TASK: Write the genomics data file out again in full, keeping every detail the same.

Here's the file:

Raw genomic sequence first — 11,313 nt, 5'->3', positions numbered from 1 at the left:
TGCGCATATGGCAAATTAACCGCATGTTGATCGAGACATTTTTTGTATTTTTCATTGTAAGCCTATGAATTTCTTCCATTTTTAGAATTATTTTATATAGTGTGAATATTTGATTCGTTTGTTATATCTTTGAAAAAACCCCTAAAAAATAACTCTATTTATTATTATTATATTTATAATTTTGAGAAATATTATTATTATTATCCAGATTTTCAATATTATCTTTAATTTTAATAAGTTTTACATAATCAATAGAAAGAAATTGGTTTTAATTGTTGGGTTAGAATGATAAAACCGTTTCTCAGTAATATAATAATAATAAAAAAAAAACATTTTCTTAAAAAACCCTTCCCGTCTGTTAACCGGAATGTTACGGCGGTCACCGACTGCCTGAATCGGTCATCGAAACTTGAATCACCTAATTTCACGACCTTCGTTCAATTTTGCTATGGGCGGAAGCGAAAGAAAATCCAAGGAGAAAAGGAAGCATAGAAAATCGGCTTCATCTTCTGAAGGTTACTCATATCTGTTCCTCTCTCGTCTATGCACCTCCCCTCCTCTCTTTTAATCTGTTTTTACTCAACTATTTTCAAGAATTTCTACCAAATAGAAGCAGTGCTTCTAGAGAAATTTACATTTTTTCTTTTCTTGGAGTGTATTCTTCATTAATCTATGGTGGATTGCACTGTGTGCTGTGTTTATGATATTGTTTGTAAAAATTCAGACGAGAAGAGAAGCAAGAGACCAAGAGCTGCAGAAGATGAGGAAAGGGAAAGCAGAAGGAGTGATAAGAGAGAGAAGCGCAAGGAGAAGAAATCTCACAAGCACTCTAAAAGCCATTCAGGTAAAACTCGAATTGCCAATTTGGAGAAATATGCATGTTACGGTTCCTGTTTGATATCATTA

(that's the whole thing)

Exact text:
Raw genomic sequence first — 11,313 nt, 5'->3', positions numbered from 1 at the left:
TGCGCATATGGCAAATTAACCGCATGTTGATCGAGACATTTTTTGTATTTTTCATTGTAAGCCTATGAATTTCTTCCATTTTTAGAATTATTTTATATAGTGTGAATATTTGATTCGTTTGTTATATCTTTGAAAAAACCCCTAAAAAATAACTCTATTTATTATTATTATATTTATAATTTTGAGAAATATTATTATTATTATCCAGATTTTCAATATTATCTTTAATTTTAATAAGTTTTACATAATCAATAGAAAGAAATTGGTTTTAATTGTTGGGTTAGAATGATAAAACCGTTTCTCAGTAATATAATAATAATAAAAAAAAAACATTTTCTTAAAAAACCCTTCCCGTCTGTTAACCGGAATGTTACGGCGGTCACCGACTGCCTGAATCGGTCATCGAAACTTGAATCACCTAATTTCACGACCTTCGTTCAATTTTGCTATGGGCGGAAGCGAAAGAAAATCCAAGGAGAAAAGGAAGCATAGAAAATCGGCTTCATCTTCTGAAGGTTACTCATATCTGTTCCTCTCTCGTCTATGCACCTCCCCTCCTCTCTTTTAATCTGTTTTTACTCAACTATTTTCAAGAATTTCTACCAAATAGAAGCAGTGCTTCTAGAGAAATTTACATTTTTTCTTTTCTTGGAGTGTATTCTTCATTAATCTATGGTGGATTGCACTGTGTGCTGTGTTTATGATATTGTTTGTAAAAATTCAGACGAGAAGAGAAGCAAGAGACCAAGAGCTGCAGAAGATGAGGAAAGGGAAAGCAGAAGGAGTGATAAGAGAGAGAAGCGCAAGGAGAAGAAATCTCACAAGCACTCTAAAAGCCATTCAGGTAAAACTCGAATTGCCAATTTGGAGAAATATGCATGTTACGGTTCCTGTTTGATATCATTA